Can the EU Talent Pool drive complementary pathways to the EU?

Released 12 June 2023

Within the EU, there are growing concerns about the ever-increasing numbers of displaced persons globally on the one hand, and the ever-increasing need for workers in all sectors on the other. While displacement and labour shortages are treated as separate policy areas, their potential solutions might be well connected. Complementary labour pathways are a promising solution for both challenges, and the EU Talent Pool could support their expansion in Europe if accompanying measures help it to meaningfully include displaced persons and support employers.

Tapping displaced talent: Policy options for EU complementary pathways

Policy Brief

Published June 2023

*European Union


The talent that refugees possess is often overlooked in policy and public discussions. Skills-based policies such as complementary labour pathways, which facilitate refugee labour mobility, can bring tangible benefits for refugees, receiving employers and economies, and countries of first asylum. This policy brief, based on desk research and interviews with dozens of stakeholders, shares policy options for expanding complementary labour pathways in the EU.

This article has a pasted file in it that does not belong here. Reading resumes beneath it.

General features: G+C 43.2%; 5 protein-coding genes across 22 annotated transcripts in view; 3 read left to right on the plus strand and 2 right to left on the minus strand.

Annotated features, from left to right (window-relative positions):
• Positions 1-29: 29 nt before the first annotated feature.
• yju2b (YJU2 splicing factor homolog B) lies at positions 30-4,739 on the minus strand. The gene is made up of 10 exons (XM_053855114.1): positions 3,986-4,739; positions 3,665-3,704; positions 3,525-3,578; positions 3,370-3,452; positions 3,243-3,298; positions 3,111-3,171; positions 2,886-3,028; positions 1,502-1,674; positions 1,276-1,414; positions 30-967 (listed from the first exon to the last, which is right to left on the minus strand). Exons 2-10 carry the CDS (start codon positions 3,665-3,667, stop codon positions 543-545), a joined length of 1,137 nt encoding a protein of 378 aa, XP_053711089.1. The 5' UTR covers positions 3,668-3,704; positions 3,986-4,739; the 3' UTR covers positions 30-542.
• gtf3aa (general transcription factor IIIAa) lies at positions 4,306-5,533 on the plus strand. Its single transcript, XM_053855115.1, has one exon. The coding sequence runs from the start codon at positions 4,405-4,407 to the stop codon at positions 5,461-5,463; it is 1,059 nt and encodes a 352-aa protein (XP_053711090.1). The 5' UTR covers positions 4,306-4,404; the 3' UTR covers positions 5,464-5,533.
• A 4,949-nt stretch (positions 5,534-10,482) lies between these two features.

Mapping of complementary labour and education pathways for people in need of protection


Published May 2023


Conducted as part of the EU-funded and ICMPD-implemented Migration Partnership Facility project “Making refugee talent visible and accessible to EU labour markets – tapping into the potential of skills-based complementary pathways,” this mapping looks globally at channels through which persons in need of protection can work and study in a third country. These schemes enable people in need of protection to utilise and develop their skills.

The missing link: Promoting refugees’ skills-based mobility within Europe

Published June 2022


The Common European Asylum System prohibits the mobility of persons entitled to international protection within the European Union, making it more difficult for displaced persons to rebuild their lives even after arriving in Europe and receiving protection status. Recent developments soften this strict policy of immobility for some. In this context, intra-EU mobility based on refugees’ skills could become a game-changer. The tools are there. What is needed now is to connect these initiatives so that more displaced persons can use their skills for their benefit and that of receiving countries. This practice note discusses the different pieces of the puzzle for supporting displaced persons in making use of their skills for their benefit and that of receiving EU countries.